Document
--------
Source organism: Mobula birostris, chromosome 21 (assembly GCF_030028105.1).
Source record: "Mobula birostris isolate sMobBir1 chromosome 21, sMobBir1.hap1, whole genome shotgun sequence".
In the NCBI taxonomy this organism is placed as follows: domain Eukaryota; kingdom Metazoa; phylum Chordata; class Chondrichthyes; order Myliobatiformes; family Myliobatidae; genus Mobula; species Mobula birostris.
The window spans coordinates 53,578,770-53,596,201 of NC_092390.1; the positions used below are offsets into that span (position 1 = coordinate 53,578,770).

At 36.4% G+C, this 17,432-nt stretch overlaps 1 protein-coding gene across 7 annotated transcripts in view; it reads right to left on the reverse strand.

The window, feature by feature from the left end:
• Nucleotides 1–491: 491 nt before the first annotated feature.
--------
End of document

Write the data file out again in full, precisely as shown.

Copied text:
Source organism: Mobula birostris, chromosome 21 (assembly GCF_030028105.1).
Source record: "Mobula birostris isolate sMobBir1 chromosome 21, sMobBir1.hap1, whole genome shotgun sequence".
In the NCBI taxonomy this organism is placed as follows: domain Eukaryota; kingdom Metazoa; phylum Chordata; class Chondrichthyes; order Myliobatiformes; family Myliobatidae; genus Mobula; species Mobula birostris.
The window spans coordinates 53,578,770-53,596,201 of NC_092390.1; the positions used below are offsets into that span (position 1 = coordinate 53,578,770).

At 36.4% G+C, this 17,432-nt stretch overlaps 1 protein-coding gene across 7 annotated transcripts in view; it reads right to left on the reverse strand.

The window, feature by feature from the left end:
• Nucleotides 1–491: 491 nt before the first annotated feature.